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Our Lady of Loreto DIY Gingerbread House Kit

KIT INCLUDES: Graham crackers, royal icing ingredients, candy canes, M&Ms

INGREDIENTS:  M&Ms – milk chocolate, sugar, less than 2% – coloring, dextrin, corn syrup, corn starch; ICING – meringue powder (corn starch, egg whites, sugar, gum arabic, sodium aluminum sulfate, citric acid, potassium acid tartrate, silica, vanillin), powdered sugar (sugar, cornstarch); CANDY CANES – sugar, corn syrup, natural flavor, red 40; GRAHAMS – unbleached enriched flour, graham flour, sugar, canola oil, molasses, palm oil, leavening, salt.

Excerpt from The Catholic All Year Compendium

Let’s discuss the “baptizing” of traditions for a moment. The Catholic Church is a universal church. In fact the word “catholic” actually MEANS “universal.” Catholic missionaries have, through the ages, traveled all over the globe to bring to all people the gospel and the message of hope and love of the One True Church founded by Jesus himself.

However, when they would get to any particular new place, the people there would already have customs and traditions, right? Some of them (human sacrifice, polygamy, etc.) would have to go. But others, like a big yearly town festival, or a custom of lighting candles in a wreath during the winter, those aren’t inherently bad and wouldn’t need to be abolished. Instead, the missionaries would seek to find the things in the customs that were True and Beautiful, and to associate them with Catholic Truths and traditions.

There are some secular “traditions” in the lead up to Christmas that I don’t want. Consumerism, greed, movies that glorify that stuff, we don’t need any of that in our Advent. On the other hand, there are all the overtly religious traditions that I work hard to make sure my kids understand, and that I want to be a part of our Advent each year. We make a priority of those things. But there’s also the middle stuff. Not important, but not wrong. Snowmen, reindeer, gifts, particular stories, special cookies, etc. Those are things of which many people, with or without a religious tradition, have fond childhood memories.

I’m totally fine with my kids having fond childhood memories of that stuff too. But, if possible, I want to take a page out of the missionaries’ playbook and baptize it. Enter the Feast of Our Lady of Loreto . . . and gingerbread houses.

The Virgin Mary was from Nazareth of Galilee. She lived in the home of her parents, whom we traditionally call Sts. Anne and Joachim. It was in this home that she was born, where Joseph would come to pick her up for dates—or however that sort of thing used to work. It was where she experienced the Annunciation and humbly consented to be the Mother of God. After traveling to Bethlehem and giving birth to Jesus there, the Holy Family fled for a time to Egypt, then returned to their home in Nazareth to live and raise Jesus. During Jesus’ public ministry, which began after he turned thirty, Mary was often present with him in and around Jerusalem, but we have it from his own mouth that, “Foxes have holes, and birds of the air have nests; but the Son of man has nowhere to lay his head” (Mt 8:20). So, Mary would have likely kept her home in Nazareth.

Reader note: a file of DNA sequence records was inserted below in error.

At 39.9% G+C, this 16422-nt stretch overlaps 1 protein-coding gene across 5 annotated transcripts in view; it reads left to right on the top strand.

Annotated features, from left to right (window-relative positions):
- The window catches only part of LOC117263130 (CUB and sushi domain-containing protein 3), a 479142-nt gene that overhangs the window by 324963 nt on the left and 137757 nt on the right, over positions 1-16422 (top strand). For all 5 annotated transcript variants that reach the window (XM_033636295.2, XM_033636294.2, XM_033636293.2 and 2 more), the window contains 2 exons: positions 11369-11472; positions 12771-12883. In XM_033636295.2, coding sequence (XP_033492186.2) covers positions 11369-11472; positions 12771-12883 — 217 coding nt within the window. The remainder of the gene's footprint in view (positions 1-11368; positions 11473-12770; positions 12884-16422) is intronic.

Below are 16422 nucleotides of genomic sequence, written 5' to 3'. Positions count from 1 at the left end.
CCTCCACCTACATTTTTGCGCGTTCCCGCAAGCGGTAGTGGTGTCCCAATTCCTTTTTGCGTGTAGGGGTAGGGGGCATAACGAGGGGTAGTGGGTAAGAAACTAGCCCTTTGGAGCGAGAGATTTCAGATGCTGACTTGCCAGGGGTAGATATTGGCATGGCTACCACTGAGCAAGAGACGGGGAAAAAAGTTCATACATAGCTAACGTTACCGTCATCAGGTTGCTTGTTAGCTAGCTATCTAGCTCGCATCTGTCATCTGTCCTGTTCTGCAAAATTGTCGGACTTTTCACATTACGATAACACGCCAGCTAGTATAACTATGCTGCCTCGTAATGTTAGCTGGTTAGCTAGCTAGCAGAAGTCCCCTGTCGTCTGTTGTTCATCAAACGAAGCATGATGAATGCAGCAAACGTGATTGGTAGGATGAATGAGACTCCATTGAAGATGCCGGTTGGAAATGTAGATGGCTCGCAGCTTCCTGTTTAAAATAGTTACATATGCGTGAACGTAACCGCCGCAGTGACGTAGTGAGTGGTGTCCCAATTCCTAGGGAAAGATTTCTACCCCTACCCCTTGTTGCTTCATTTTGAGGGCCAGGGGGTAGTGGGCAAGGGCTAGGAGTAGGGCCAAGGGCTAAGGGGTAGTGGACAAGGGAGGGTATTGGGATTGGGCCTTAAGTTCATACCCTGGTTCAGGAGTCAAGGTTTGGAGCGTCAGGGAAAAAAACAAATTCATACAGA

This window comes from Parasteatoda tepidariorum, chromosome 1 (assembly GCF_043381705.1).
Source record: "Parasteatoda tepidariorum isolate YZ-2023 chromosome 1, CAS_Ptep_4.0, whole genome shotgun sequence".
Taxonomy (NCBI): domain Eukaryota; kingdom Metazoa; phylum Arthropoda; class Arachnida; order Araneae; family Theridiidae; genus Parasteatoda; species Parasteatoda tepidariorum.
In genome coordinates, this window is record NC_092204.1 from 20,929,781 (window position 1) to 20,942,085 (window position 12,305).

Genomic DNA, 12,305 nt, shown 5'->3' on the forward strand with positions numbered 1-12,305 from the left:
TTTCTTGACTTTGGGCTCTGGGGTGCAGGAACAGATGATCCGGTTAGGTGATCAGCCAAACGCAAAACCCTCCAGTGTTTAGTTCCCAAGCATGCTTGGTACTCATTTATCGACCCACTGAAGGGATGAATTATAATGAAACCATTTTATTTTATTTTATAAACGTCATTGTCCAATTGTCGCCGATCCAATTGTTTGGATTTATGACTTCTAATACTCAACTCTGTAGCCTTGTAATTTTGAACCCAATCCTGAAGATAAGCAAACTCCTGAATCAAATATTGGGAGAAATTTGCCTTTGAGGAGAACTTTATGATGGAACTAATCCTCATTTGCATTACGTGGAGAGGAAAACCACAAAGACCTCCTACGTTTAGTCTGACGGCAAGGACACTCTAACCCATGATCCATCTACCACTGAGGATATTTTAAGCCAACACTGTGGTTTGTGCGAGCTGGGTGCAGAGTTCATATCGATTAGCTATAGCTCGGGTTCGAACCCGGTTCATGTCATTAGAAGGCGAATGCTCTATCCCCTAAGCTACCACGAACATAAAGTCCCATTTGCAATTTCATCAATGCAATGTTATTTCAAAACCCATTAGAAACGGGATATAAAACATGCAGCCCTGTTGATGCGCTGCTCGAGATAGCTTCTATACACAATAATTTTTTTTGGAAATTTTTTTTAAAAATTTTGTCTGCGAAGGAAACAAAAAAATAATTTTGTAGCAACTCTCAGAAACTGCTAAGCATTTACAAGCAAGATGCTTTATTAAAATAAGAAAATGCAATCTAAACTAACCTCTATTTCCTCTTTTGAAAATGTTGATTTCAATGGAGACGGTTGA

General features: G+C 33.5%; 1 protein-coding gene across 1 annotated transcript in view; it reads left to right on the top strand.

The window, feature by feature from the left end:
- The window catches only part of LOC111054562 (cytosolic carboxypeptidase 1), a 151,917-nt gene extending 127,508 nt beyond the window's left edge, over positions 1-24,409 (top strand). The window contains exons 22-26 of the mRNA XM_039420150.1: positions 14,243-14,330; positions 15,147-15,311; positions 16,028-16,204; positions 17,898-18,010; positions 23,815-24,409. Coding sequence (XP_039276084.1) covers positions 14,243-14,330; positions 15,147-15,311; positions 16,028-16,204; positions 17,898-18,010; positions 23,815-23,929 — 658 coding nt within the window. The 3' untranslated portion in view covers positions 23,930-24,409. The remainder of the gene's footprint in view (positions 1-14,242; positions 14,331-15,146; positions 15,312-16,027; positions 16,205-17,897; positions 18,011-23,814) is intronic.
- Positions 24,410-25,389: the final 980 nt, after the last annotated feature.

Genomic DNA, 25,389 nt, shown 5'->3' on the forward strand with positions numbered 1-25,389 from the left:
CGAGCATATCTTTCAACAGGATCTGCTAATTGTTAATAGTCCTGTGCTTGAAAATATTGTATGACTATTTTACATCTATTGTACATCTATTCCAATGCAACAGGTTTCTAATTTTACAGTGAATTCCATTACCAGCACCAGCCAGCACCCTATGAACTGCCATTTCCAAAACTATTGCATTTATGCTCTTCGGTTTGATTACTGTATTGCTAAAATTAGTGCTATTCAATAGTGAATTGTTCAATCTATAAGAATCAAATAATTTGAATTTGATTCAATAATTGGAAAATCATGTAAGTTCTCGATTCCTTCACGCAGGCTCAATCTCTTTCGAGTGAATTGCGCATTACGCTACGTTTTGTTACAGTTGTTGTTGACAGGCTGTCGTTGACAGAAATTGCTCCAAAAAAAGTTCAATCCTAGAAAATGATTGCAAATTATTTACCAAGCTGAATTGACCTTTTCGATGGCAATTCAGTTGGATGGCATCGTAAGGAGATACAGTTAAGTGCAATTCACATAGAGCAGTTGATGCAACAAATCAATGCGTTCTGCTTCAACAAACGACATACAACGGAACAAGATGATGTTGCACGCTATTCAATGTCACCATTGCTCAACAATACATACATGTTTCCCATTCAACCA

After Jesus, from upon the cross, gave his mother and St. John into the care of one another, tradition holds that they lived in Ephesus, and it is from there that Mary is believed to have been Assumed into heaven. The house in Ephesus is believed by some of the faithful to have been found on the outskirts of the town, and you can go there to visit it if you would like.

But what of Mary’s house in Nazareth? THAT is believed to be . . . in Loreto, Italy. 

The story goes that after Jesus’ Ascension, the apostles converted the home in Nazareth into a chapel. In 336, St. Helena (feast day August 18), mother of Emperor Constantine, and finder of all the good stuff (Jesus’ tunic, the rope that bound him, the three nails, the True Cross, and the locations of Jesus’ birth, crucifixion, and ascension) discovered the location of the home in Nazareth and directed that a basilica be built around it. That basilica existed and there are records of Christians worshipping there for nearly a thousand years.